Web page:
Phylogeny of related functions: the case of polyamine biosynthetic enzymes

Agnieszka Sekowska, Jean-Loup Risler, Antoine Danchin
2000 Microbiology  
Genome annotation requires explicit identification of gene function. This task frequently uses protein sequence alignments with examples having a known function. Genetic drift, co-evolution of subunits in protein complexes and a variety of other constraints interfere with the relevance of alignments. Using a specific class of proteins, it is shown that a simple data analysis approach can help solve some of the problems posed. The origin of ureohydrolases has been explored by comparing sequence
more » ... imilarity trees, maximizing amino acid alignment conservation. The trees separate agmatinases from arginases but suggest the presence of unknown biases responsible for unexpected positions of some enzymes. Using factorial correspondence analysis, a distance tree between sequences was established, comparing regions with gaps in the alignments. The gap tree gives a consistent picture of functional kinship, perhaps reflecting some aspects of phylogeny, with a clear domain of enzymes encoding two types of ureohydrolases (agmatinases and arginases) and activities related to, but different from ureohydrolases. Several annotated genes appeared to correspond to a wrong assignment if the trees were significant. They were cloned and their products expressed and identified biochemically. This substantiated the validity of the gap tree. Its organization suggests a very ancient origin of ureohydrolases. Some enzymes of eukaryotic origin are spread throughout the arginase part of the trees : they might have been derived from the genes found in the early symbiotic bacteria that became the organelles. They were transferred to the nucleus when symbiotic genes had to escape Muller's ratchet. This work also shows that arginases and agmatinases share the same two manganese-ion-binding sites and exhibit only subtle differences that can be accounted for knowing the three-dimensional structure of arginases. In the absence of explicit biochemical data, extreme caution is needed when annotating genes having similarities to ureohydrolases.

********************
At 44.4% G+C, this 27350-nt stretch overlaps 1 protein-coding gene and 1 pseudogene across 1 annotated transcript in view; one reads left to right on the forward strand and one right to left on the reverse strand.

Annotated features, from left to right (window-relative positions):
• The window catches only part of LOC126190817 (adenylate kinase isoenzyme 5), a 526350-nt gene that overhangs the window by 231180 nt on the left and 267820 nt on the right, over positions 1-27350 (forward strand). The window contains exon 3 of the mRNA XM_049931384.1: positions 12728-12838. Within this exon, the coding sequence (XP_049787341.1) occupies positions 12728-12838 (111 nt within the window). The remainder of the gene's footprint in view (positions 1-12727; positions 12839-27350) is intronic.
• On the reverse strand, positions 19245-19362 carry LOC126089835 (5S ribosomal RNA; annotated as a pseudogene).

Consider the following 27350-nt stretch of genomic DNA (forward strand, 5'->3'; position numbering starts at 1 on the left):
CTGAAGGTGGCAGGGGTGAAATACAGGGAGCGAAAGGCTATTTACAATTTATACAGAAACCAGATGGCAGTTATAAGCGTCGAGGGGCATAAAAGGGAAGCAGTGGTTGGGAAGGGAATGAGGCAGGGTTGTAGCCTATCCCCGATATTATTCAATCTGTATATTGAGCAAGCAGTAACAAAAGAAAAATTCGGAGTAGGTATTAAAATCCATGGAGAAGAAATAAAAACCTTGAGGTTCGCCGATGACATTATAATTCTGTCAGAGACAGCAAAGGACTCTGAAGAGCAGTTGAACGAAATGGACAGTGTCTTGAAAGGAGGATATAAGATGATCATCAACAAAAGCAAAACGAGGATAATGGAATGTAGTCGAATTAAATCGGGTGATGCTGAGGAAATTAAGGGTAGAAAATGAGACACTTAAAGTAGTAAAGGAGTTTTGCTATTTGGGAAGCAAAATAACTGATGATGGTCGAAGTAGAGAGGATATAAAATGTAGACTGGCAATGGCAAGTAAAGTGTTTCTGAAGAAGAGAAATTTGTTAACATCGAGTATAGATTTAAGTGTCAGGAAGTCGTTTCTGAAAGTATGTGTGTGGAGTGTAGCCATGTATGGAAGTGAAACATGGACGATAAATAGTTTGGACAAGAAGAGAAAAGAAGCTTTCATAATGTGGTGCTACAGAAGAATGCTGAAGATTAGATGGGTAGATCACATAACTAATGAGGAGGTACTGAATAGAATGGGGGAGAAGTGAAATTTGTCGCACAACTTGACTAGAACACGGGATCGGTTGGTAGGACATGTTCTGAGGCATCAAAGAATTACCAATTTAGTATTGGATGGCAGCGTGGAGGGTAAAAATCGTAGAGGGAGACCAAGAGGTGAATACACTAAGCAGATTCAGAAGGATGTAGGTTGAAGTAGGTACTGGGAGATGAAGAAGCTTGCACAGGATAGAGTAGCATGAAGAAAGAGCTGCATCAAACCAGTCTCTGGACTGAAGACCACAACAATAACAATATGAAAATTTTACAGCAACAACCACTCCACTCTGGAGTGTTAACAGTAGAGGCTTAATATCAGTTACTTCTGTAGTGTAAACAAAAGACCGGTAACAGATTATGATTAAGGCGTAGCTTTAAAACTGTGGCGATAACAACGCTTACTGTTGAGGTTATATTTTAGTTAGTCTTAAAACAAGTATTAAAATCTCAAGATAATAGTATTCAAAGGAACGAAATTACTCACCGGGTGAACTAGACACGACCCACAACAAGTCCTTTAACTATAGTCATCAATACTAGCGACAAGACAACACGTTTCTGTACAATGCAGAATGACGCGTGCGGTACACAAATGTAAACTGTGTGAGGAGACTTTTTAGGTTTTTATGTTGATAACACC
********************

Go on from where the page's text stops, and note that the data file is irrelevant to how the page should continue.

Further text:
doi:10.1099/00221287-146-8-1815 pmid:10931887 fatcat:pbz32ylvxjgfhniwwu3v2riery